Getting a puppy shouldn’t be quick and easy! A responsible dog breeder will ask you lots of questions to make sure their animals are going to the right home.
So, what’s a responsible dog breeder?
Being a ‘registered breeder’ is not enough, it does not necessarily mean the breeder meets good animal welfare standards. A responsible dog breeder is one who has ethical practices and puts the welfare of the puppies before profit. Healthy puppies come from a responsible dog breeder who:
- Plans ahead and aim to find good homes for every puppy they breed
- Provides a high standard of care and living conditions for all their dogs
- Are genuinely concerned about the welfare of their dogs
- Are open to questions and provide a complete history of the puppy
- Make sure that you will suit the puppy and the puppy will suit you
- Breed to produce happy, healthy pets, free from known genetic disorders
- Provide ongoing support and information to new owners
- Provide a guarantee
- Provide references on request
- Meet all their legal requirements
Ask the dog breeder lots of questions!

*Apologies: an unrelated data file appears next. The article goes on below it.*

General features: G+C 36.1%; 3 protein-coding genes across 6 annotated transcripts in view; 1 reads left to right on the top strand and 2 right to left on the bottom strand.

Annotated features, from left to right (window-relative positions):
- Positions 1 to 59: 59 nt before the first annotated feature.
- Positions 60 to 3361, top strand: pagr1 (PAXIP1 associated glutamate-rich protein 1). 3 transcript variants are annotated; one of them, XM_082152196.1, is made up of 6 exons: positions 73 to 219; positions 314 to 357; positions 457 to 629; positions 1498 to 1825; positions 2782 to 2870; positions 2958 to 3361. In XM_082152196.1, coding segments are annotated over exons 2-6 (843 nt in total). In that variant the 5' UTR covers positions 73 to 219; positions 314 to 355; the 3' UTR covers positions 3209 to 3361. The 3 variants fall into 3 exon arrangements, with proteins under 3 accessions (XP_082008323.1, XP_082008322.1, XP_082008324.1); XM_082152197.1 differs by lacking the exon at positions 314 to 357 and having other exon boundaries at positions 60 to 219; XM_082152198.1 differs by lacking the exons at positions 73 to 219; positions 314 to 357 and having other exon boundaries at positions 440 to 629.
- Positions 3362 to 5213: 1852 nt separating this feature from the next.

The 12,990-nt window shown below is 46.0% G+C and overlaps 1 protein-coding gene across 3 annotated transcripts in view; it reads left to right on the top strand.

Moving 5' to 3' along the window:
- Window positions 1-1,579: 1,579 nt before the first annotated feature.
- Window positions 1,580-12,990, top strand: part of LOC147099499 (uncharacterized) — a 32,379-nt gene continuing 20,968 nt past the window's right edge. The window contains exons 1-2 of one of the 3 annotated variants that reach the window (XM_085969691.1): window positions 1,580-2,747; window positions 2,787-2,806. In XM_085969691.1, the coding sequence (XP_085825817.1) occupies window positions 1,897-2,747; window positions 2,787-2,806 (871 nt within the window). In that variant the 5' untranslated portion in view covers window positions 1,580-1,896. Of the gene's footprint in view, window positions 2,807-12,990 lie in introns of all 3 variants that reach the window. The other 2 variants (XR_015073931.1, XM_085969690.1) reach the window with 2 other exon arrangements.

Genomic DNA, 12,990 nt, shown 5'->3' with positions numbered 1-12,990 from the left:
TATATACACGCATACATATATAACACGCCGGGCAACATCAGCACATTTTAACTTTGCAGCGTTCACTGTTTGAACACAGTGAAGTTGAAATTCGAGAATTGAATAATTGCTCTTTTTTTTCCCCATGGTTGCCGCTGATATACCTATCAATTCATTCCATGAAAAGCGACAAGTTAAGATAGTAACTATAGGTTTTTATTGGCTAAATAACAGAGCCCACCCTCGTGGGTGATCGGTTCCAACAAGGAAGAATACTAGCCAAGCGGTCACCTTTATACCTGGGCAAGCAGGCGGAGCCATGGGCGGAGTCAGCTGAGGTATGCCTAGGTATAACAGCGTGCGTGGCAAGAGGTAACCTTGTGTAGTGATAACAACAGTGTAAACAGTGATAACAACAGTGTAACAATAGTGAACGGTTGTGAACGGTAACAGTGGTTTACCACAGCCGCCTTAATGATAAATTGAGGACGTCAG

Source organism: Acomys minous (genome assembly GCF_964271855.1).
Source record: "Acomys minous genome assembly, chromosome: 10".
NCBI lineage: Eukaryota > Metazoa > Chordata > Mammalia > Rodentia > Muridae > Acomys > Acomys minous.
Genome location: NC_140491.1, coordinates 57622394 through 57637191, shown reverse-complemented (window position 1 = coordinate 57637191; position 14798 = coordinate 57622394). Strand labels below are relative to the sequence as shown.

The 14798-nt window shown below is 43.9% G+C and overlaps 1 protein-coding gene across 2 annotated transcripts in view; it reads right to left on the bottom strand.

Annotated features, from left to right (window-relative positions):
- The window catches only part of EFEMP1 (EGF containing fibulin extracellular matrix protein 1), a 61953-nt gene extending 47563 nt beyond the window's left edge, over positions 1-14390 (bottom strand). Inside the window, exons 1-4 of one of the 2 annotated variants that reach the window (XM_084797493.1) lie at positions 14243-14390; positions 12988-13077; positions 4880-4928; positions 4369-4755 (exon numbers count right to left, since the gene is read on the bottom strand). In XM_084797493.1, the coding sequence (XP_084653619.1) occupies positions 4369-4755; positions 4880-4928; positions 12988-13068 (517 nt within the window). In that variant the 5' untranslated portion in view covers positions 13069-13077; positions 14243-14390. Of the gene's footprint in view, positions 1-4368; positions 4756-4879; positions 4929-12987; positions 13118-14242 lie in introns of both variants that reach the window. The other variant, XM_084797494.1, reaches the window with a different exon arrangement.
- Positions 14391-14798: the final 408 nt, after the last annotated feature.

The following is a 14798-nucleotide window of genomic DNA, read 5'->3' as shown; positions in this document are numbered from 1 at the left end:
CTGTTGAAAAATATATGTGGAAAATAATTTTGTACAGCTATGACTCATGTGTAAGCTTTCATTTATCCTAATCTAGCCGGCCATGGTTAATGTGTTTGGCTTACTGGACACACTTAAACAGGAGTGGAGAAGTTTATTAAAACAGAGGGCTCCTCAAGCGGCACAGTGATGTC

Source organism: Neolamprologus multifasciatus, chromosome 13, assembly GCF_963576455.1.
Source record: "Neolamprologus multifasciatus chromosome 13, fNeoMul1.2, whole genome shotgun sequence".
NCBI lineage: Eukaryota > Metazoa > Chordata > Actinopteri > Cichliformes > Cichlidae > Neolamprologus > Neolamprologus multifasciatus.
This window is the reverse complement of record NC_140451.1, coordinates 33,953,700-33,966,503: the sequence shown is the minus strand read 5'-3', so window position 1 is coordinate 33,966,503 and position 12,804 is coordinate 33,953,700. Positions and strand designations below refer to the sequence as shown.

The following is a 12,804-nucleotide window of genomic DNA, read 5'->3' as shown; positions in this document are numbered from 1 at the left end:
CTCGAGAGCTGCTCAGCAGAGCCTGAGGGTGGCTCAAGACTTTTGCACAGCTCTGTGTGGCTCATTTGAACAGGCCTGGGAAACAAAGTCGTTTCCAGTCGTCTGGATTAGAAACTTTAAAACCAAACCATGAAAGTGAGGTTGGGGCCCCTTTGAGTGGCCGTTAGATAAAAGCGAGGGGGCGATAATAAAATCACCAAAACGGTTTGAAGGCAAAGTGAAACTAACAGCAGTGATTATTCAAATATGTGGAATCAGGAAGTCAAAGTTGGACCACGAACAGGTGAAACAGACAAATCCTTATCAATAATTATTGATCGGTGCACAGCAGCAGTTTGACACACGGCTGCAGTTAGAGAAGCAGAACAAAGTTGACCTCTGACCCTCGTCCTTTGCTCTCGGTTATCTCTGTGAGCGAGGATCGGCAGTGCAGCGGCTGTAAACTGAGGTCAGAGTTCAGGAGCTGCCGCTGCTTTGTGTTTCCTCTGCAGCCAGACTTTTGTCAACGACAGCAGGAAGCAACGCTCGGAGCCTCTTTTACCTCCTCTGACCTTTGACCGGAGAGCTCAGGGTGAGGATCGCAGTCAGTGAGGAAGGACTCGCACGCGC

To make sure the breeder is a responsible dog breeder, you need to visit in person to inspect the facility and ask lots of questions before you buy a puppy. Perhaps the breeder is located in a regional area or interstate. If you can’t travel to visit the breeder in person, you could contact a local Veterinarian and ask them to do an inspection on your behalf for a small fee.
Download our Fact Sheet ’10 Questions to ask a dog breeder’ before you buy a puppy from a breeder.
The RSPCA Smart Puppy Buyers Guide 2012 is another good resource to help you to find a puppy that is not only healthy and well-adjusted but also prevents the sale of puppies from puppy farms and irresponsible breeders. The Guide covers a list of questions you should ask a breeder, a definition of a puppy farm, explanation of the term ‘registered breeder’ and information on the benefits of de-sexing.
Puppy farm warning!
The RSPCA defines puppy farms as intensive systems with breeding animals and their puppies kept in facilities that fail to meet the animals’ psychological, behavioural, social or physiological needs. As a result, many of these animals have a very poor quality of life.
Irresponsible dog breeders may have large or small breeding facilities. They do not care about the well-being of the puppies or the puppy’s parents. These businesses will discourage you from inspecting the dog breeding. The RSPCA recommends that you do not buy a puppy from a pet shop or through an internet or newspaper advertisement without being able to visit its home, as you can’t check out the conditions in which the puppy was bred or know where it came from.